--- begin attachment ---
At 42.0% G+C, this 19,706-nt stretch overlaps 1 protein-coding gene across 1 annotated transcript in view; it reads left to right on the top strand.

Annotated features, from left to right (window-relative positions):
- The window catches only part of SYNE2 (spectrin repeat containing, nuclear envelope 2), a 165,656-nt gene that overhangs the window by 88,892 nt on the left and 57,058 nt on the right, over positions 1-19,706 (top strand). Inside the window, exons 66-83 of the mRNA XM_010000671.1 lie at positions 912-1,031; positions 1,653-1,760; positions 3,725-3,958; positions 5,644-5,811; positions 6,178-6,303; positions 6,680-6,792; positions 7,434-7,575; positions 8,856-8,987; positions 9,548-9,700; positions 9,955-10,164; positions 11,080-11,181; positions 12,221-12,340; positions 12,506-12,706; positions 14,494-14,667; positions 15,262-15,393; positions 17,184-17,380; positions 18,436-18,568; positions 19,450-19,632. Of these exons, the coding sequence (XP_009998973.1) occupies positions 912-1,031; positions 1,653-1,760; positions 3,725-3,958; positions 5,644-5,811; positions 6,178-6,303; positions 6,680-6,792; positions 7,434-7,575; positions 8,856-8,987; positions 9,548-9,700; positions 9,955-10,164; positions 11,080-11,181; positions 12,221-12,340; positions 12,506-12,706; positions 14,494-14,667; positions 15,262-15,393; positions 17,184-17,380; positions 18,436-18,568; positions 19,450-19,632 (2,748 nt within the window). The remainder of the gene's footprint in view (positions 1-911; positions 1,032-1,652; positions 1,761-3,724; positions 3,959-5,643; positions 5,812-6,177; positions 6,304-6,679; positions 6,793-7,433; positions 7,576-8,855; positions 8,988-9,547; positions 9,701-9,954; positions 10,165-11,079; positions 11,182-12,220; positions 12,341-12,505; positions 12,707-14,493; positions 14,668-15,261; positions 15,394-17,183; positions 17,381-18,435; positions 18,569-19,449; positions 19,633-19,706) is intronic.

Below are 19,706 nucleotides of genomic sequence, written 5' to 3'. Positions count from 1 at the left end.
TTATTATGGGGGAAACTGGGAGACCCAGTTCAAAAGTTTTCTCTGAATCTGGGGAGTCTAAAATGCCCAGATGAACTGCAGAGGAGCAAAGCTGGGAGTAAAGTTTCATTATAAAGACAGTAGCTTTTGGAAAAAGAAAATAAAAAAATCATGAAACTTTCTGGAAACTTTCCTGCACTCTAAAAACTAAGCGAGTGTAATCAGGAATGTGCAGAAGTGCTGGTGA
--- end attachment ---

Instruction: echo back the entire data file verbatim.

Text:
At 42.0% G+C, this 19,706-nt stretch overlaps 1 protein-coding gene across 1 annotated transcript in view; it reads left to right on the top strand.

Annotated features, from left to right (window-relative positions):
- The window catches only part of SYNE2 (spectrin repeat containing, nuclear envelope 2), a 165,656-nt gene that overhangs the window by 88,892 nt on the left and 57,058 nt on the right, over positions 1-19,706 (top strand). Inside the window, exons 66-83 of the mRNA XM_010000671.1 lie at positions 912-1,031; positions 1,653-1,760; positions 3,725-3,958; positions 5,644-5,811; positions 6,178-6,303; positions 6,680-6,792; positions 7,434-7,575; positions 8,856-8,987; positions 9,548-9,700; positions 9,955-10,164; positions 11,080-11,181; positions 12,221-12,340; positions 12,506-12,706; positions 14,494-14,667; positions 15,262-15,393; positions 17,184-17,380; positions 18,436-18,568; positions 19,450-19,632. Of these exons, the coding sequence (XP_009998973.1) occupies positions 912-1,031; positions 1,653-1,760; positions 3,725-3,958; positions 5,644-5,811; positions 6,178-6,303; positions 6,680-6,792; positions 7,434-7,575; positions 8,856-8,987; positions 9,548-9,700; positions 9,955-10,164; positions 11,080-11,181; positions 12,221-12,340; positions 12,506-12,706; positions 14,494-14,667; positions 15,262-15,393; positions 17,184-17,380; positions 18,436-18,568; positions 19,450-19,632 (2,748 nt within the window). The remainder of the gene's footprint in view (positions 1-911; positions 1,032-1,652; positions 1,761-3,724; positions 3,959-5,643; positions 5,812-6,177; positions 6,304-6,679; positions 6,793-7,433; positions 7,576-8,855; positions 8,988-9,547; positions 9,701-9,954; positions 10,165-11,079; positions 11,182-12,220; positions 12,341-12,505; positions 12,707-14,493; positions 14,668-15,261; positions 15,394-17,183; positions 17,381-18,435; positions 18,569-19,449; positions 19,633-19,706) is intronic.

Below are 19,706 nucleotides of genomic sequence, written 5' to 3'. Positions count from 1 at the left end.
TTATTATGGGGGAAACTGGGAGACCCAGTTCAAAAGTTTTCTCTGAATCTGGGGAGTCTAAAATGCCCAGATGAACTGCAGAGGAGCAAAGCTGGGAGTAAAGTTTCATTATAAAGACAGTAGCTTTTGGAAAAAGAAAATAAAAAAATCATGAAACTTTCTGGAAACTTTCCTGCACTCTAAAAACTAAGCGAGTGTAATCAGGAATGTGCAGAAGTGCTGGTGA